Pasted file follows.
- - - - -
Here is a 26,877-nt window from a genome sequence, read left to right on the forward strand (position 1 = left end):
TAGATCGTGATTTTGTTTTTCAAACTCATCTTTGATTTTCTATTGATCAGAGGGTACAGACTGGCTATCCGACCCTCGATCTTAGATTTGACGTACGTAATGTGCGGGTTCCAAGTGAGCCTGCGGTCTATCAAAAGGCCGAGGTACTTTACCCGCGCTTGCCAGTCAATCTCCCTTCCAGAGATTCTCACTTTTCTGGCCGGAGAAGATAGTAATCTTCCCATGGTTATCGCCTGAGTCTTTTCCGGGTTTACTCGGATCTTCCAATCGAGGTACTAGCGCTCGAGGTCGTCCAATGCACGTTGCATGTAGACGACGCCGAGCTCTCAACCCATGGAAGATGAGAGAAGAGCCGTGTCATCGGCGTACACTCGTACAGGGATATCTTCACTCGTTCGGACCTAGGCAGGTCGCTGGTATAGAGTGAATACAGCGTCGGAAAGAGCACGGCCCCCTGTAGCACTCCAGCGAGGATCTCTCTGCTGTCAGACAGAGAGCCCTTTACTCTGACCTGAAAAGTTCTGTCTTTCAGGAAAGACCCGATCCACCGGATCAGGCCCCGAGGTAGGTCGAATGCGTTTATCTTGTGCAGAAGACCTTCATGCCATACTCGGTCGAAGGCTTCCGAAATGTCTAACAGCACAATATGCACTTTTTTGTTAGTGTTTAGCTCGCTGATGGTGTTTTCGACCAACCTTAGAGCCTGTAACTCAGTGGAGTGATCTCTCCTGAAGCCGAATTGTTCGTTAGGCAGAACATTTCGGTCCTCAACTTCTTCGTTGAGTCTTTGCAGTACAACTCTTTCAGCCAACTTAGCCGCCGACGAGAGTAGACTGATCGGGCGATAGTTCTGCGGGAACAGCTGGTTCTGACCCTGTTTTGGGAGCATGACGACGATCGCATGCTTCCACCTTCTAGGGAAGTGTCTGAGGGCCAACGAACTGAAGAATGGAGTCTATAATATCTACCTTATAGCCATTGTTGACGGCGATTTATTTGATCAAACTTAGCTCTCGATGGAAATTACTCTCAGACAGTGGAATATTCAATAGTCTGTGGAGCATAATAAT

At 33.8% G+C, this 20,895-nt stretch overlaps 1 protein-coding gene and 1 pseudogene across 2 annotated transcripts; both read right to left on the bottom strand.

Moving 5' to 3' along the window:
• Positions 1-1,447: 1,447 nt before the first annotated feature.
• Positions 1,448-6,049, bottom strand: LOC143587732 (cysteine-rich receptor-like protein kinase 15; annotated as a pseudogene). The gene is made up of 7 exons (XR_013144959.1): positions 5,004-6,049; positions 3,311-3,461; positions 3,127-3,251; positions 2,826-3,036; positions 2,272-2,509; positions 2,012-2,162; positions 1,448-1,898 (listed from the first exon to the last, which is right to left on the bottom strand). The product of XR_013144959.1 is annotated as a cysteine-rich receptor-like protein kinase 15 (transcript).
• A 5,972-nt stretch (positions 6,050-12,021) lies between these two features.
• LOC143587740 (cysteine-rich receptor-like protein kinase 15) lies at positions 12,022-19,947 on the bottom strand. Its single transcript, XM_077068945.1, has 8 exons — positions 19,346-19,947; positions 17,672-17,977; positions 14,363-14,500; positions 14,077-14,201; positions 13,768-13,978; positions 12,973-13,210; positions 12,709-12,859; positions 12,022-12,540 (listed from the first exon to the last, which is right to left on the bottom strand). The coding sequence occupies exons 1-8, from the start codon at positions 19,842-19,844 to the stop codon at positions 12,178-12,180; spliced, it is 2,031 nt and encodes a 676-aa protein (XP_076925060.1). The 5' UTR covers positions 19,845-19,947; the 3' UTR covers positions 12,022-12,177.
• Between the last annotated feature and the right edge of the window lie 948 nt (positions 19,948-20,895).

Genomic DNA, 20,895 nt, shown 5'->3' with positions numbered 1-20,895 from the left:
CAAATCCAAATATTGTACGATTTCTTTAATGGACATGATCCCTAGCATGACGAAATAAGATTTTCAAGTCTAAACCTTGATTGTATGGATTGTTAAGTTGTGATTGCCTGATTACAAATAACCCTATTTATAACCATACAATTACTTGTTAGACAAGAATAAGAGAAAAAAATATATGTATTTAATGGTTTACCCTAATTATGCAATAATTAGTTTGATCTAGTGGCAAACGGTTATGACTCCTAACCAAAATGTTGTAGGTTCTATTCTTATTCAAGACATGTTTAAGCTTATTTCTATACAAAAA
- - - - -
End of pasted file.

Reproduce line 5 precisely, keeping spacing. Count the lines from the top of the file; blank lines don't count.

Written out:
• Positions 1-1,447: 1,447 nt before the first annotated feature.